If you can believe it, the most stolen food in the world is cheese. 4% of ALL cheese gets stolen. But what are the motives? Well, it turns out that cheese isn’t just being stolen from people trying to survive but is also being stolen to be resold. That’s right, cheese is so damn tasty that there’s an entire black market of lifted cheeses.
As cheese is so popular we thought we’d share some more surprising cheese facts. There is a bank in Italy that will take parmesan cheese in exchange for cheap loans and then pay you a fee if it matures well. You might think that’s some weird archaic loophole in the bank’s practices but no, they have around 200 million dollars’ worth of parmesan cheese in their vaults.
Charles de Gaulle remarked about his beloved France, “How can anyone govern a nation that has 246 different kinds of cheese?”. The French love their cheese and Charles would be shocked to find out that some experts estimate that France now has around 1000 different varieties of cheese.
And finally, if you’re going to steal some cheese…which you shouldn’t…you might want to make a beeline for the moose cheese. Moose cheese costs around £150 per kg as milking a moose takes around two hours and has to be done in complete silence.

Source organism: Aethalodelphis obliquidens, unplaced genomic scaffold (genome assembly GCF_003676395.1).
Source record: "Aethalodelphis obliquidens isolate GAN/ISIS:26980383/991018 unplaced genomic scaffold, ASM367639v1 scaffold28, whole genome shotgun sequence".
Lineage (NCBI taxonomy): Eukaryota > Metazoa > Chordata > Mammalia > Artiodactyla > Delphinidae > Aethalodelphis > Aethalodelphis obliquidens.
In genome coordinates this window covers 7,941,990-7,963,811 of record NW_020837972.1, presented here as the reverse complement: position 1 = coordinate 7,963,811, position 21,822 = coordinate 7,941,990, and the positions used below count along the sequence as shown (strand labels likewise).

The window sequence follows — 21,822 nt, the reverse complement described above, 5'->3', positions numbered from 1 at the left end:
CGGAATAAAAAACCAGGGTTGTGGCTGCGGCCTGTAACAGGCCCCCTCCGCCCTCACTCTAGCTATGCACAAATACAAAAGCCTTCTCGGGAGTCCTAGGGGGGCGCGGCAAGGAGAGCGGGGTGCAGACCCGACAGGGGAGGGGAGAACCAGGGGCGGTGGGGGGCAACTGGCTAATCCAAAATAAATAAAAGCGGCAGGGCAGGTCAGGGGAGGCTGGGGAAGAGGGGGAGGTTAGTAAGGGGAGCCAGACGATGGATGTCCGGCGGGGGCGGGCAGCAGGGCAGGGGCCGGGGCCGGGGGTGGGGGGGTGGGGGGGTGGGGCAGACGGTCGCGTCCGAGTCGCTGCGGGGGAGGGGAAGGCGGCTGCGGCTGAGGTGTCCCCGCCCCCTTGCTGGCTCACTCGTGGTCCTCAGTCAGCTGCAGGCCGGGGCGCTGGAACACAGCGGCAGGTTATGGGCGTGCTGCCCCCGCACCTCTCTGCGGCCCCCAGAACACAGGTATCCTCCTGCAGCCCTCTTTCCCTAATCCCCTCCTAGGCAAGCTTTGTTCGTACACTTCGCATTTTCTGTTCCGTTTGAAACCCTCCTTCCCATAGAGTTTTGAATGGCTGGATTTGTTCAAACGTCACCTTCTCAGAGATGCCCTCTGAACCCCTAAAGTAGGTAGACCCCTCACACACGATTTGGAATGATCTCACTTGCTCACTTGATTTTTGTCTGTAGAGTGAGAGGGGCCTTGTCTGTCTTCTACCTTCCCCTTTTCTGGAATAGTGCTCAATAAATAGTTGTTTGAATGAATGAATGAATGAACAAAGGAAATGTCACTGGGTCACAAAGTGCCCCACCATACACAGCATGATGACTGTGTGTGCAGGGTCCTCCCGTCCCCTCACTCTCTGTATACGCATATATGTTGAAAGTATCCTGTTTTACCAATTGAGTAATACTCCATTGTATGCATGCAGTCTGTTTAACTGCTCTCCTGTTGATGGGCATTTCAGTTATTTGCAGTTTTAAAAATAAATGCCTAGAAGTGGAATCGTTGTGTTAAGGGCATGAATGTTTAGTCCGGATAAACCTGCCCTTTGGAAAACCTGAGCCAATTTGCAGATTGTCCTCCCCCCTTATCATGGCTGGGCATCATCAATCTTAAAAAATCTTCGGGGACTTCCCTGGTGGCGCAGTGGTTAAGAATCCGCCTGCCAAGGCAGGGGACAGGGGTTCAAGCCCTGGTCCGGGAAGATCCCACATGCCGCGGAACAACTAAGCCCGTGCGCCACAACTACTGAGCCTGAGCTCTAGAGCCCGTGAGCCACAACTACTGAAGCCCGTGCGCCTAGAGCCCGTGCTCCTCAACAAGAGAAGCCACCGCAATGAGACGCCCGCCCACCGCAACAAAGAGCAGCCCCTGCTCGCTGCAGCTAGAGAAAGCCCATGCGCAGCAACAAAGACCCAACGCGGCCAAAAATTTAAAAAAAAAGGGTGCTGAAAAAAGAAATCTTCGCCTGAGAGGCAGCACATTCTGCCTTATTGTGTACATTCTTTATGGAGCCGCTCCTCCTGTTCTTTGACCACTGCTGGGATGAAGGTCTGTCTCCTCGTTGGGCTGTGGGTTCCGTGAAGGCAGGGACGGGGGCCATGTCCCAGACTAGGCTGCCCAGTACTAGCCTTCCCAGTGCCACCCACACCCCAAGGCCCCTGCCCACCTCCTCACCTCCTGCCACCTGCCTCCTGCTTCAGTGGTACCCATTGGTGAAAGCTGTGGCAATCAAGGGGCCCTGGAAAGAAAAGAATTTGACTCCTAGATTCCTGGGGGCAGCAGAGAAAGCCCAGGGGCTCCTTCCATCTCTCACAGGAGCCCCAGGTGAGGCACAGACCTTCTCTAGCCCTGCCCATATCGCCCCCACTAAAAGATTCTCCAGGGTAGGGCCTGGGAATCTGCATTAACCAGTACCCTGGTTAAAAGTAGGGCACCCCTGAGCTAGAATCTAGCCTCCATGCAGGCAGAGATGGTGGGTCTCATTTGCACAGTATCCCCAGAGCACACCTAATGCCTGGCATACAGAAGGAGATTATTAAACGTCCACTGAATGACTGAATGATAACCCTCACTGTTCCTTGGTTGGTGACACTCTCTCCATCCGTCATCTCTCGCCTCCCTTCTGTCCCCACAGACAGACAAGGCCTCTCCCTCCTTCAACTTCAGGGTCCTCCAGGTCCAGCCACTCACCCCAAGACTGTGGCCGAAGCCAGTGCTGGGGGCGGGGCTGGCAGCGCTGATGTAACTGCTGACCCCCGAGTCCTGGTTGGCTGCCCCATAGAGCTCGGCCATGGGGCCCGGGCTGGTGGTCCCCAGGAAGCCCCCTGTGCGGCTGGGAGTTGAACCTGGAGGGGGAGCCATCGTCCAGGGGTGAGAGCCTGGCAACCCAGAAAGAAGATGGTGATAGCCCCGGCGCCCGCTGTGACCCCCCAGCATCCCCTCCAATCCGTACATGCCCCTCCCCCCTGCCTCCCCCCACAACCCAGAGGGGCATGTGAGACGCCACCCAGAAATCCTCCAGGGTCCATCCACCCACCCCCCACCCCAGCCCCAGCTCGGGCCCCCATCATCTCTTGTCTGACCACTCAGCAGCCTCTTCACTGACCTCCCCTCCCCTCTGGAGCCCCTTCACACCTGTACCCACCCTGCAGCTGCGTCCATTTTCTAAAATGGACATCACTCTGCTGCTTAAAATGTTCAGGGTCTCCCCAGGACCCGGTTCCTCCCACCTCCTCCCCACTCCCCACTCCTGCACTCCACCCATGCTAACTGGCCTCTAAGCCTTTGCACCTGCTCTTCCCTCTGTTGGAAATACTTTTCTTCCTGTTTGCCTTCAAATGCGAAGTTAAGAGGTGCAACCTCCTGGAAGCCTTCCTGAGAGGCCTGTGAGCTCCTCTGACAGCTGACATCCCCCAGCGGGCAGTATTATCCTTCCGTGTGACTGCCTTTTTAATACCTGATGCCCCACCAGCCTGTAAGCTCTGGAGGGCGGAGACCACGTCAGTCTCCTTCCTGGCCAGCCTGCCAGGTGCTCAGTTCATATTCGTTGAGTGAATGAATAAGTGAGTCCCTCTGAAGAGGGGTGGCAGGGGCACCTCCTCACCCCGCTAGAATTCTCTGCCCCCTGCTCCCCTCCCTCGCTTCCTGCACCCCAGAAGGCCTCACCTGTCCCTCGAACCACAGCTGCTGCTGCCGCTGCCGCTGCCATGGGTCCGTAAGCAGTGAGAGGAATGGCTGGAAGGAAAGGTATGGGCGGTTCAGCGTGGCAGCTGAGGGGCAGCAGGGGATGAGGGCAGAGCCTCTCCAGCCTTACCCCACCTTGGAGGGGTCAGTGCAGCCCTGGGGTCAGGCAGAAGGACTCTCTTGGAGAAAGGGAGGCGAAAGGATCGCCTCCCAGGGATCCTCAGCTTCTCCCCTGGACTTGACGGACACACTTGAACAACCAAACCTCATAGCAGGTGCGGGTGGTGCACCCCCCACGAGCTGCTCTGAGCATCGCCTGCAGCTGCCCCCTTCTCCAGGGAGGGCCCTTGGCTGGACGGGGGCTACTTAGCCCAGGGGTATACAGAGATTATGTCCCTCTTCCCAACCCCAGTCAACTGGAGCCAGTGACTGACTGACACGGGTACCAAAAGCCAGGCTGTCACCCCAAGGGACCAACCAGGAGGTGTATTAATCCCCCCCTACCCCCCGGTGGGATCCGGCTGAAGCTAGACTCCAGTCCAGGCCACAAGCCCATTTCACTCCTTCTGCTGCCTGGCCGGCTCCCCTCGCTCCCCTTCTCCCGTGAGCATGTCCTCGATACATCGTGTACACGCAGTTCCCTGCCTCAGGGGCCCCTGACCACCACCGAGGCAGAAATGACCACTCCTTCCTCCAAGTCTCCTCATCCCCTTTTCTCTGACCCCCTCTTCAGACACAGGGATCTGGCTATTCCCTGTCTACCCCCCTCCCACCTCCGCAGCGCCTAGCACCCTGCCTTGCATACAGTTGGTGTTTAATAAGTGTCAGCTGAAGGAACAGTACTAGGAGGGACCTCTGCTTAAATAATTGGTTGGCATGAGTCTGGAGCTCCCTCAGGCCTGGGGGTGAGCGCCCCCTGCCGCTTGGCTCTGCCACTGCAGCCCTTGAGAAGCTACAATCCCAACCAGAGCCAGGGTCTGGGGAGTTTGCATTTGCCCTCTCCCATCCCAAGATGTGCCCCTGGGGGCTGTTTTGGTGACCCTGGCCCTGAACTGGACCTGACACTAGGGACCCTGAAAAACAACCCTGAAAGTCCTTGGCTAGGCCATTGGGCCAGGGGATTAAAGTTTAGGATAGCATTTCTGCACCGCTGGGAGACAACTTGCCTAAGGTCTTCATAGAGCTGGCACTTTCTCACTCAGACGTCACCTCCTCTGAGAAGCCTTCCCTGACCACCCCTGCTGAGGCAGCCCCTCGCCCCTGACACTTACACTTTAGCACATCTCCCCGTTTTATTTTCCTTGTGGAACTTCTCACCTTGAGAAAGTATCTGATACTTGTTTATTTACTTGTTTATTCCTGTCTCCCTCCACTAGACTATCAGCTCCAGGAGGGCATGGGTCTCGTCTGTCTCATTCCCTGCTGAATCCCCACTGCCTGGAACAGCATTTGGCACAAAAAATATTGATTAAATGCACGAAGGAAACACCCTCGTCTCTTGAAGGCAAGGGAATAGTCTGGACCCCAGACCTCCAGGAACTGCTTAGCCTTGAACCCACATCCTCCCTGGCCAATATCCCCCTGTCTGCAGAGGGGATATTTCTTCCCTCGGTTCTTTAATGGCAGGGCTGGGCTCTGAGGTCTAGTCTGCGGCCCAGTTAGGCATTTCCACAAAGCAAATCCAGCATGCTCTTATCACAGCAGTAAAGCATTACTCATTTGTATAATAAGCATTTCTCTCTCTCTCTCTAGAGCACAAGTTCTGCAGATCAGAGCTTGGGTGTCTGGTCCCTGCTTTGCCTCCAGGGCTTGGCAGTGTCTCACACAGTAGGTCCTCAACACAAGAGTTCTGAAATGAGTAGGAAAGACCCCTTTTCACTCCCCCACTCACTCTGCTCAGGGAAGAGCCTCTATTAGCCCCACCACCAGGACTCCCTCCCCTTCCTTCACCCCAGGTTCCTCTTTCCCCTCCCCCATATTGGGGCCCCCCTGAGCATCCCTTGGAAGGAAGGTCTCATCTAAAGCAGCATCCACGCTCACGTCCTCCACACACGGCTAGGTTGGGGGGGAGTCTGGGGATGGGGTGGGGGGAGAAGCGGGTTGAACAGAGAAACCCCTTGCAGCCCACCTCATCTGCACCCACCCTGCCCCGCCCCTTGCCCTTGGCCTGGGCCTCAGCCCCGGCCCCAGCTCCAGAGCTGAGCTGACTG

‘There’s be no chocolate if there were no flies!’
What would happen if we ran out of chocolate? Well, that’s a possibility we don’t even want to think about. But what if we told you that chocolate was made possible by a secret force and without them, this is a scenario we could face?
That’s right, there is a secret force of quiet superheroes working tirelessly to make sure we can get our chocolate and they are…a species of microscopic midge. A bit anticlimactic, but there two kinds of midge that fertilise and pollinate the cacao trees that we so rely on. This allows for the cacao tree to stay alive, grow cacao pods and spread its seeds.
The two types are called Euprojannisi and ForcipomyiaI, but we shall refer to them as ‘The Chocolate League’. These silent heroes have been providing us all with a service, one that we won’t forget. We salute you, Chocolate League.
‘In 1965 a corned beef sandwich was smuggled into space by astronaut John Young’
A corned beef sandwich has been to space, just let that sink in. Here’s the story detailing how a corned beef sandwich became a stowaway on a US space mission in 1965.
In the 60s, space agencies hadn’t really figured out the whole space food thing. Meals would often consist of ‘nutrition pouches’ that you would have to suck. Naturally, if you’ve been sucking on nutrition pouches, the need for a proper sandwich is going to take hold.